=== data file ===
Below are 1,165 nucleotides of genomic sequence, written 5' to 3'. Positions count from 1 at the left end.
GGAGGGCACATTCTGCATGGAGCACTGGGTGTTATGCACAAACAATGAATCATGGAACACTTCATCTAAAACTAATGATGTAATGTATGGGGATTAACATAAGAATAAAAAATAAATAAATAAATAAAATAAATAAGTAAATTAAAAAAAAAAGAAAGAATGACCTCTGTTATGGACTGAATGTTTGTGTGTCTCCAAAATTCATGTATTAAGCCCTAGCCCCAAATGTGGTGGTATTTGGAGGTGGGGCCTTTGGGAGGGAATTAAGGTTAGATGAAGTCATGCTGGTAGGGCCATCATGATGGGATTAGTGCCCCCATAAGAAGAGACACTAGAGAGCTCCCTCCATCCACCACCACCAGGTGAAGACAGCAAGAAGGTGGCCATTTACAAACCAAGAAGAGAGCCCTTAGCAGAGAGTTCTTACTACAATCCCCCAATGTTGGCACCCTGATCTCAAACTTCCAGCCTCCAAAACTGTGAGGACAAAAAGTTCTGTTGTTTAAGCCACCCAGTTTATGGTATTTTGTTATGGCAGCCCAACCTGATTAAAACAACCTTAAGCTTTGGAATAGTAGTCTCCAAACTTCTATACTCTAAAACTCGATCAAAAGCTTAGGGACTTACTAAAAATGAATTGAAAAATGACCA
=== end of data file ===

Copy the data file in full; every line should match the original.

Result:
Below are 1,165 nucleotides of genomic sequence, written 5' to 3'. Positions count from 1 at the left end.
GGAGGGCACATTCTGCATGGAGCACTGGGTGTTATGCACAAACAATGAATCATGGAACACTTCATCTAAAACTAATGATGTAATGTATGGGGATTAACATAAGAATAAAAAATAAATAAATAAATAAAATAAATAAGTAAATTAAAAAAAAAAGAAAGAATGACCTCTGTTATGGACTGAATGTTTGTGTGTCTCCAAAATTCATGTATTAAGCCCTAGCCCCAAATGTGGTGGTATTTGGAGGTGGGGCCTTTGGGAGGGAATTAAGGTTAGATGAAGTCATGCTGGTAGGGCCATCATGATGGGATTAGTGCCCCCATAAGAAGAGACACTAGAGAGCTCCCTCCATCCACCACCACCAGGTGAAGACAGCAAGAAGGTGGCCATTTACAAACCAAGAAGAGAGCCCTTAGCAGAGAGTTCTTACTACAATCCCCCAATGTTGGCACCCTGATCTCAAACTTCCAGCCTCCAAAACTGTGAGGACAAAAAGTTCTGTTGTTTAAGCCACCCAGTTTATGGTATTTTGTTATGGCAGCCCAACCTGATTAAAACAACCTTAAGCTTTGGAATAGTAGTCTCCAAACTTCTATACTCTAAAACTCGATCAAAAGCTTAGGGACTTACTAAAAATGAATTGAAAAATGACCA